Three years ago, soprano Denise Ritter Bernardini organized what she calls an art song festival -- an intensive week of study, practice, coaching, and performance designed to help college-level classical singers advance their careers.
At the time, she was teaching music at Grace College, a small evangelical Christian college and seminary in Warsaw, Ind., due west of Fort Wayne.
"The students had no clue what recitaling is," Ritter Bernardini explained recently, turning the noun for formal musical performances into a verb, and revealing her deep devotion to the formative practice.
With six students and three faculty, the experiment worked. Ritter Bernardini, who has a doctorate in cabaret performance from the University of Oklahoma, where she studied with Marilyn Horne, started planning for the next year.
Unfortunately for the festival and its students, Grace College shifted direction and eliminated its music program. So, for 2010, Ritter Bernardini, a spirited self-starter and self-proclaimed "musical entrepreneur," had to take her show on the road.
She wound up in a church in Fort Wayne, where the festival continued for two seasons, growing and developing.
Then, a new opportunity in Toledo sparked one more move.
Now in its fourth season -- but first here -- the Art Song Festival and Workshops has landed at the University of Toledo, part of the package Ritter Bernardini brought with her when she joined the College of Visual and Performing arts last fall as assistant professor.
The event starts Monday and wraps up July 1.
Toledoans can share in some of the experiences of the 24 enrolled students, who will live on campus and study and sing in the Center for Performing Arts.
This year's staff comprises 11 experts who represent various musical disciplines. The roster includes Nigel Foster of the Royal Academy of Music, a Baroque specialist; diction expert Timothy Cheek from the University of Michigan; collaborative pianist Clara Cheng, and UT faculty including musicologist Christopher Williams and pianist Michael Boyd.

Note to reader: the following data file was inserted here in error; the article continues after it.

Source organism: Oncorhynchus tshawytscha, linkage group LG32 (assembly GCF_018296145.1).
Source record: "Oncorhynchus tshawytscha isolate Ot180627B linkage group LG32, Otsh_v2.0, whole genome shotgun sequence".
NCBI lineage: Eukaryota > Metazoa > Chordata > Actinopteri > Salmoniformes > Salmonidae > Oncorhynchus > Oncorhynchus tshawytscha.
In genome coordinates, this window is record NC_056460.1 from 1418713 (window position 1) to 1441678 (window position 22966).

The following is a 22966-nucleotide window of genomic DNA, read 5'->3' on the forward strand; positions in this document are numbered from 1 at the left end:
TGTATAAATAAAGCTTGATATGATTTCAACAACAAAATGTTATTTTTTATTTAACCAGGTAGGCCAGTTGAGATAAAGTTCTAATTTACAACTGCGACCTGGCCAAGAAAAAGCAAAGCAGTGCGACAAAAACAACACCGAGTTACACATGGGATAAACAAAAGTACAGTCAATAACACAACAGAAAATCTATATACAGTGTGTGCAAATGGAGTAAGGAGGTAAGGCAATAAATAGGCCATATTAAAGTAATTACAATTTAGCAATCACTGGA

Also on the faculty will be Don Bernardini, an internationally renowned operatic tenor whom Ritter Bernardini met when he was a visiting artist at University of Oklahoma and later married.
At 7 p.m. each evening in the CVA's Recital Hall, students and faculty will be recitaling in a series of clever themed programs inspired by this year's festival theme, technology in text and musical aspects of song. Opening the week Monday will be a solo recital by Annie Gill, winner of the festival's student competition. Williams will discuss song and technology.
On Tuesday, Schubert's beloved song cycle "Die Schone Mullerin" (The Old Mill) will be sung by 10 singers with accompaniment by four pianists. Other programs will feature female students singing music inspired by machines -- spinning wheels, carousels, boats, and more, and an all-British program.
The June 30 program will include music by UT composer Lee Heritage and a work inspired by Craigslist. The closing program will be an all-sing with each student performing personal favorites.
Tickets for individual recitals are $8 at the door, with a full week pass for $35. Daily 4 p.m. master classes also are open to the public. A full pass for $50 covers all recitals and the master classes.
Musical events at Olander Park in Sylvania begin today, with Toest, a fund-raiser for the Toledo Ballet, on the big deck of the Nederlander Shelter overlooking the pond. On hand will be spirits, appetizers, and performances by ballet school students from 6:30-9 p.m.. Tickets at the door are $35.
The Toledo Polish American Concert Band will be tuned and ready to play at 7 p.m. Wednesday in the same scenic spot. Concerts are free to park members and $3 per car. In case of rain, the show will go on inside.
Another outdoor concert is set for Wednesday, when the 122nd Ohio National Guard Band will perform at 7:30 p.m. in Riverside Park, Findlay. On Sunday, hear the North Coast Concert Band in a 7 p.m. show at Birchard Park in Fremont.
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